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Re: Great deal on a dish :)




>Hi,
>
>In case you don't read QST Ham Ads, I came across an interesting one on page
>150 of the September issue.  It is for a 60 foot disk with full drives in
>Colorado for $375K.  I wonder if that includes shipping?  On a slightly more
>serious note, it does say that 501-C3 organizations may contact them for
>consideration.
>
>
>Alan
>WA4SCA

This dish is several miles east of Pueblo, Colorado and is identical to the 
two on Table Mountain near Boulder.  As I recall they were built in the 
50's (Tom Clark has more detail).  An organization called the Deep Space 
Exploration Society had a lease on the Table Mountain dishes for a few 
years (they belong to NIST and are in a radio quite zone).  I was part of 
the team that rebuilt them and got them going again.  Among other 
contributors Junior De Castro (DOVE sponsor) donated an ICOM R-7000 
receiver for general use there.  They have been used to receive ATV from 
Edge of Space Sciences balloons in excess of 100 miles away, for radio 
astronomy, listen to the atmospheric sounder on 70cm that is a few miles 
away, and to receive a satellite or two.  I looked at the AO-10 passband a 
time or two with a spectrum analyzer; of course the passband noise was a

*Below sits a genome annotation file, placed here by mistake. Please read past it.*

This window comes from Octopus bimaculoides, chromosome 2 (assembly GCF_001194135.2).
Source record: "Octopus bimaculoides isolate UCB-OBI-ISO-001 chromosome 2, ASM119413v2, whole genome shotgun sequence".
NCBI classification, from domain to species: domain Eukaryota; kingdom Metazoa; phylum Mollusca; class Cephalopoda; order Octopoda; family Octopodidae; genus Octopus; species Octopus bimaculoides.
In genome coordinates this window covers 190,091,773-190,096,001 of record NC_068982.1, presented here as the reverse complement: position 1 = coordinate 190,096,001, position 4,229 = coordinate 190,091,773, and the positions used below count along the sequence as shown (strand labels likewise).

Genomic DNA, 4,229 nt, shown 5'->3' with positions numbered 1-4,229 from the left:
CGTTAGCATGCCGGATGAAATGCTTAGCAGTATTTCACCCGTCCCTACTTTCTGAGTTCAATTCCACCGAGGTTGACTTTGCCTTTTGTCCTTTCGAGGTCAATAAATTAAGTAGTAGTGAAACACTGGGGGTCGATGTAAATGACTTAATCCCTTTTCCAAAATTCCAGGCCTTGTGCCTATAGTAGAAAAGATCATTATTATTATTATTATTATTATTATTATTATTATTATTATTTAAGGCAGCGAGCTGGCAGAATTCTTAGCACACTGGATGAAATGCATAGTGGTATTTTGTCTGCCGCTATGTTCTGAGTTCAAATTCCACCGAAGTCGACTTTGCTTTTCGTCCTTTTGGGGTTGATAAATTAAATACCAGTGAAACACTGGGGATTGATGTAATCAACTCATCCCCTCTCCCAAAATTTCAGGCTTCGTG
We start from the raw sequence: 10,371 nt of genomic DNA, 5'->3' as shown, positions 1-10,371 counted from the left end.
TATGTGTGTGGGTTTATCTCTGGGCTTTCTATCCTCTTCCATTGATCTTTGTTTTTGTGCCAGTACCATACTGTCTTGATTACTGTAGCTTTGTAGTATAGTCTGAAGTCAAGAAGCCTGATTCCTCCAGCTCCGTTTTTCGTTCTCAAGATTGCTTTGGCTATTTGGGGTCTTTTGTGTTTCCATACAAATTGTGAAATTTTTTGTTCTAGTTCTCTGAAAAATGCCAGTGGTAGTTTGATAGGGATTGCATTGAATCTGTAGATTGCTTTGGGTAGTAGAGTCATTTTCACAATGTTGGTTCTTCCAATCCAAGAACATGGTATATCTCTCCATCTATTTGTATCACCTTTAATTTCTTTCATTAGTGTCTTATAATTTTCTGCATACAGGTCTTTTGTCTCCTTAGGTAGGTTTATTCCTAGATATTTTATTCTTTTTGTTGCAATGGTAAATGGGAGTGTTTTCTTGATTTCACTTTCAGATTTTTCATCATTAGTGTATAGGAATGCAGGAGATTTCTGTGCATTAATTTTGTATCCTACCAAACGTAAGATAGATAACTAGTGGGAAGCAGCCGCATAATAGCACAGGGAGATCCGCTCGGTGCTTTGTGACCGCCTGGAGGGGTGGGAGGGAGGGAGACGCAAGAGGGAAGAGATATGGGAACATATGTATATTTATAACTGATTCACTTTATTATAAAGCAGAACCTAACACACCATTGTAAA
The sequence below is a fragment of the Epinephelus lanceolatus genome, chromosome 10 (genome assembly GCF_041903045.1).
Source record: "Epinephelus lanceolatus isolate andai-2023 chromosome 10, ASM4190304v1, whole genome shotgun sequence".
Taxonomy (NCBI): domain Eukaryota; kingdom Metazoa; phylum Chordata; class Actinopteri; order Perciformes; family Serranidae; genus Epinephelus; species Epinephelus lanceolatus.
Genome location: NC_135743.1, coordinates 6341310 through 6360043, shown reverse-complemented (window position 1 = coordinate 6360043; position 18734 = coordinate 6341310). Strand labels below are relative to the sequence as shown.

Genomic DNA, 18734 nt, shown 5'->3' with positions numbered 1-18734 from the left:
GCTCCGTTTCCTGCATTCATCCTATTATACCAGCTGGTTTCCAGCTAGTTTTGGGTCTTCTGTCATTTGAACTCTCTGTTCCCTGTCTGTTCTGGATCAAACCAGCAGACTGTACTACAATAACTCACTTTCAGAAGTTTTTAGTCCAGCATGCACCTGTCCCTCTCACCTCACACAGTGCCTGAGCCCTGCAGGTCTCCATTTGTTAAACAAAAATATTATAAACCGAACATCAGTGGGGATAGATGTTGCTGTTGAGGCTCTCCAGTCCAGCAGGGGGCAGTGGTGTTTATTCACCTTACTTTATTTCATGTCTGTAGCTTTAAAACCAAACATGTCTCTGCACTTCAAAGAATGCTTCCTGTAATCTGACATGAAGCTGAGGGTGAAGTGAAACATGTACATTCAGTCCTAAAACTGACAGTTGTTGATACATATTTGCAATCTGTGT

few 10's of dB above the background noise.
We initially re-aligned the mechanical controls using sun noise.  Put a 
70cm feed at the focus with a preamp, SSB receiver in the building.  Had 
someone stand outside and yell in to the operator which way to go while 
observing the shadow of the feed on the dish.  Easy to tell when we hit the 
sun, the noise blew the receiver off the table.

Originally these were used for a tropo scatter study on VHF (yes, 
VHF).  Transmissions were from the Table Mountain end.  To fund some of the 
restoration work we sold off the 3 inch brass coax for scrap prices.

I did a talk on these at the Washington, D.C. AMSAT Symposium in 92.  See 
those proceedings page 191.  Page 194 has a table of gain and beam width 
for several bands.  Let's see, want to hear AO-40 really really well?  How 
about 50.7 dB gain at S band (beam width .5 degrees)?

I've not seen the one in southern Colorado but I'm told it is in excellent 
shape.  At one time we discussed the possibility of purchasing it and 
moving it to the Air Force Academy.  The problem is disassembling, moving 
and reassembling it would cost at least $1M.  It's just not worth it.  If a 
project came along that could use such a dish it would be much easier and 
less expensive to modernize one of the table mountain dishes than move the 
one that is advertised.

Having said that, these are built like battle ships.  All welded aluminum 
construction.  Very very rugged.  The Table Mountain pair sat for over 20 
years unused in the usual Boulder high wind, and were in quite good 
condition when we got the lease.  The hope was that some government or 
better, university, project would come along that had $100k or so to 
modernize one of them and put it to use for a year or so.  We had a design 
for full remote control via the Internet that would allow control and data 
transmission from anywhere.  Alas, no such project has come to light.

Jim
jim@coloradosatellite.com








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